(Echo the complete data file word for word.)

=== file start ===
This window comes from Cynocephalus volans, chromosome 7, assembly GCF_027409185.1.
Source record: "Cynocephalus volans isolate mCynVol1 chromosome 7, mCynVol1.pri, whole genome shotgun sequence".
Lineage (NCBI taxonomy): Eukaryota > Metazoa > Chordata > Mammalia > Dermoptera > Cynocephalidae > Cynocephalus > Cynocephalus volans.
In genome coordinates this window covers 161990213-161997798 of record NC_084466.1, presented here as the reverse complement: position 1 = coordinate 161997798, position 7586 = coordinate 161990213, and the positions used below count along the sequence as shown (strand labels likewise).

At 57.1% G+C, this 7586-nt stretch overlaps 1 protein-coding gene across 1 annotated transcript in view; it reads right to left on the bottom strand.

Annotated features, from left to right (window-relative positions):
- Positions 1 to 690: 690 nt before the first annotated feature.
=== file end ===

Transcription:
This window comes from Cynocephalus volans, chromosome 7, assembly GCF_027409185.1.
Source record: "Cynocephalus volans isolate mCynVol1 chromosome 7, mCynVol1.pri, whole genome shotgun sequence".
Lineage (NCBI taxonomy): Eukaryota > Metazoa > Chordata > Mammalia > Dermoptera > Cynocephalidae > Cynocephalus > Cynocephalus volans.
In genome coordinates this window covers 161990213-161997798 of record NC_084466.1, presented here as the reverse complement: position 1 = coordinate 161997798, position 7586 = coordinate 161990213, and the positions used below count along the sequence as shown (strand labels likewise).

At 57.1% G+C, this 7586-nt stretch overlaps 1 protein-coding gene across 1 annotated transcript in view; it reads right to left on the bottom strand.

Annotated features, from left to right (window-relative positions):
- Positions 1 to 690: 690 nt before the first annotated feature.